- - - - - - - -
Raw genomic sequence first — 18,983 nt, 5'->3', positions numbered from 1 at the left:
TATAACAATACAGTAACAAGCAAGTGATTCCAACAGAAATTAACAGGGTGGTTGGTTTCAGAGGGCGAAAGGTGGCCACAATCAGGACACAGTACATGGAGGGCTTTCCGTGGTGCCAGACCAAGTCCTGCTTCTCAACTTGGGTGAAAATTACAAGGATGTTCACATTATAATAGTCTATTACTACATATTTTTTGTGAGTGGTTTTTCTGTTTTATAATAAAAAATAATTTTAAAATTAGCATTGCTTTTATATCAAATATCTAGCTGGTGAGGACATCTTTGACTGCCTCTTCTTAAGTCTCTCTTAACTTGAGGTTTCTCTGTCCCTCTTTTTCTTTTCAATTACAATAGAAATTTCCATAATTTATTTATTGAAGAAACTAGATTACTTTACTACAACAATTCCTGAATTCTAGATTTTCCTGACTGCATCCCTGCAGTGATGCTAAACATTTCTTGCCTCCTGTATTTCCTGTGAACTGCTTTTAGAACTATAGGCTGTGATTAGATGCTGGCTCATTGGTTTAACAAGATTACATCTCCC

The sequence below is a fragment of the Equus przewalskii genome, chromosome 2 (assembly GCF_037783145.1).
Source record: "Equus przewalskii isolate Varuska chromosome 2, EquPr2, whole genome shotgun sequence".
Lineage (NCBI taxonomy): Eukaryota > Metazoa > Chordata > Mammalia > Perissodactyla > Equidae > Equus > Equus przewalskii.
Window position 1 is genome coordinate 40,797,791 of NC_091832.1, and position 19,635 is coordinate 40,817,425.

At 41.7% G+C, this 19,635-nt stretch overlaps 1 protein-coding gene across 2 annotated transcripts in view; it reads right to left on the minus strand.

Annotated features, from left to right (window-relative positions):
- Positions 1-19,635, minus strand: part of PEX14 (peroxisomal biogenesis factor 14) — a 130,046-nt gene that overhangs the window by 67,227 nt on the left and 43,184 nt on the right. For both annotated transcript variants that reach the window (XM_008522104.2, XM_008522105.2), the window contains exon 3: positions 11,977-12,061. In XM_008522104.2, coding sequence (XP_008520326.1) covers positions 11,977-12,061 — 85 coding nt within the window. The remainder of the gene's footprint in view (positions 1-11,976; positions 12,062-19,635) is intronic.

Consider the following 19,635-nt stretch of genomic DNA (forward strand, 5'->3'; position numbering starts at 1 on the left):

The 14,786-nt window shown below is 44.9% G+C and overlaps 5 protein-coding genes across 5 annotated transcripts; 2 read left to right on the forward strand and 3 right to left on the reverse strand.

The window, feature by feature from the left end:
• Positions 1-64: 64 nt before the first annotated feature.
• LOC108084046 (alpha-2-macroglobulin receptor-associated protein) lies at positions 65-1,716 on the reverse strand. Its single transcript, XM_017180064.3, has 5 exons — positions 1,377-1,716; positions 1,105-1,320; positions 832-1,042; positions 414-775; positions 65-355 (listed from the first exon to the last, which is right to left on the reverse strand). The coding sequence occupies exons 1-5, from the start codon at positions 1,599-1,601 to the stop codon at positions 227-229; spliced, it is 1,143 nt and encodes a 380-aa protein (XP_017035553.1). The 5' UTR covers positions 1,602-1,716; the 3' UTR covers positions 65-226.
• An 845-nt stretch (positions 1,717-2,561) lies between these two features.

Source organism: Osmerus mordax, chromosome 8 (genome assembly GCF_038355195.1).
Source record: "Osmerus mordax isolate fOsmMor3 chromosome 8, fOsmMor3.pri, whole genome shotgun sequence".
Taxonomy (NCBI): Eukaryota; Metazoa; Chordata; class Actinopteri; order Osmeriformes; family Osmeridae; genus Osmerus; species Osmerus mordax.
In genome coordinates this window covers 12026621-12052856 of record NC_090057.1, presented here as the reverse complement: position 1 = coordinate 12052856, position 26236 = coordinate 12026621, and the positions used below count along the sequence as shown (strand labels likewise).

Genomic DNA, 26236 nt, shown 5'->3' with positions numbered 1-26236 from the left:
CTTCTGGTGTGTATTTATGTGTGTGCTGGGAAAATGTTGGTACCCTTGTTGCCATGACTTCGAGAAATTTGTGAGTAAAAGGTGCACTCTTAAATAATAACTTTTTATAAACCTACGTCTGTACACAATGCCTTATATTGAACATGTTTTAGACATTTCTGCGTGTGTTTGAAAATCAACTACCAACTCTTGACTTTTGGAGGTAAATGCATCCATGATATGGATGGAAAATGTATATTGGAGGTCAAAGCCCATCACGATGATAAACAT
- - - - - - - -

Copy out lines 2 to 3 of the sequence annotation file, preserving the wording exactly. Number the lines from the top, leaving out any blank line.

TATAACAATACAGTAACAAGCAAGTGATTCCAACAGAAATTAACAGGGTGGTTGGTTTCAGAGGGCGAAAGGTGGCCACAATCAGGACACAGTACATGGAGGGCTTTCCGTGGTGCCAGACCAAGTCCTGCTTCTCAACTTGGGTGAAAATTACAAGGATGTTCACATTATAATAGTCTATTACTACATATTTTTTGTGAGTGGTTTTTCTGTTTTATAATAAAAAATAATTTTAAAATTAGCATTGCTTTTATATCAAATATCTAGCTGGTGAGGACATCTTTGACTGCCTCTTCTTAAGTCTCTCTTAACTTGAGGTTTCTCTGTCCCTCTTTTTCTTTTCAATTACAATAGAAATTTCCATAATTTATTTATTGAAGAAACTAGATTACTTTACTACAACAATTCCTGAATTCTAGATTTTCCTGACTGCATCCCTGCAGTGATGCTAAACATTTCTTGCCTCCTGTATTTCCTGTGAACTGCTTTTAGAACTATAGGCTGTGATTAGATGCTGGCTCATTGGTTTAACAAGATTACATCTCCC

The sequence below is a fragment of the Equus przewalskii genome, chromosome 2 (assembly GCF_037783145.1).